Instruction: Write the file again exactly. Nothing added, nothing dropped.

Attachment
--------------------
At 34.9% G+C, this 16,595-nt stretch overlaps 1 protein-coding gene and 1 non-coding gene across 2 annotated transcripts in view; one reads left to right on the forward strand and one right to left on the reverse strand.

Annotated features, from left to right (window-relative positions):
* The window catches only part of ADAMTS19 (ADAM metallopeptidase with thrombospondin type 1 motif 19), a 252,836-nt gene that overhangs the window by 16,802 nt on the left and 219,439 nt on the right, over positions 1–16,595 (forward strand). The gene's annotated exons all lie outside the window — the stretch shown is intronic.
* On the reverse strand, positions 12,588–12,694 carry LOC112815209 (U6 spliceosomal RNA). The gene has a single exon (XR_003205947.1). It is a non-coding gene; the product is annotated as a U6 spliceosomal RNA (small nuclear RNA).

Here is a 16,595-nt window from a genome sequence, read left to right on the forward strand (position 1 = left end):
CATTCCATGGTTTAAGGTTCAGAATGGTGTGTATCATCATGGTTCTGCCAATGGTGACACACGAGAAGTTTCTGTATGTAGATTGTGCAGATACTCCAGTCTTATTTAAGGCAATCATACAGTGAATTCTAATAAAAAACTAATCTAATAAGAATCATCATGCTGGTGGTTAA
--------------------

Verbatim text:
At 34.9% G+C, this 16,595-nt stretch overlaps 1 protein-coding gene and 1 non-coding gene across 2 annotated transcripts in view; one reads left to right on the forward strand and one right to left on the reverse strand.

Annotated features, from left to right (window-relative positions):
* The window catches only part of ADAMTS19 (ADAM metallopeptidase with thrombospondin type 1 motif 19), a 252,836-nt gene that overhangs the window by 16,802 nt on the left and 219,439 nt on the right, over positions 1–16,595 (forward strand). The gene's annotated exons all lie outside the window — the stretch shown is intronic.
* On the reverse strand, positions 12,588–12,694 carry LOC112815209 (U6 spliceosomal RNA). The gene has a single exon (XR_003205947.1). It is a non-coding gene; the product is annotated as a U6 spliceosomal RNA (small nuclear RNA).

Here is a 16,595-nt window from a genome sequence, read left to right on the forward strand (position 1 = left end):
CATTCCATGGTTTAAGGTTCAGAATGGTGTGTATCATCATGGTTCTGCCAATGGTGACACACGAGAAGTTTCTGTATGTAGATTGTGCAGATACTCCAGTCTTATTTAAGGCAATCATACAGTGAATTCTAATAAAAAACTAATCTAATAAGAATCATCATGCTGGTGGTTAA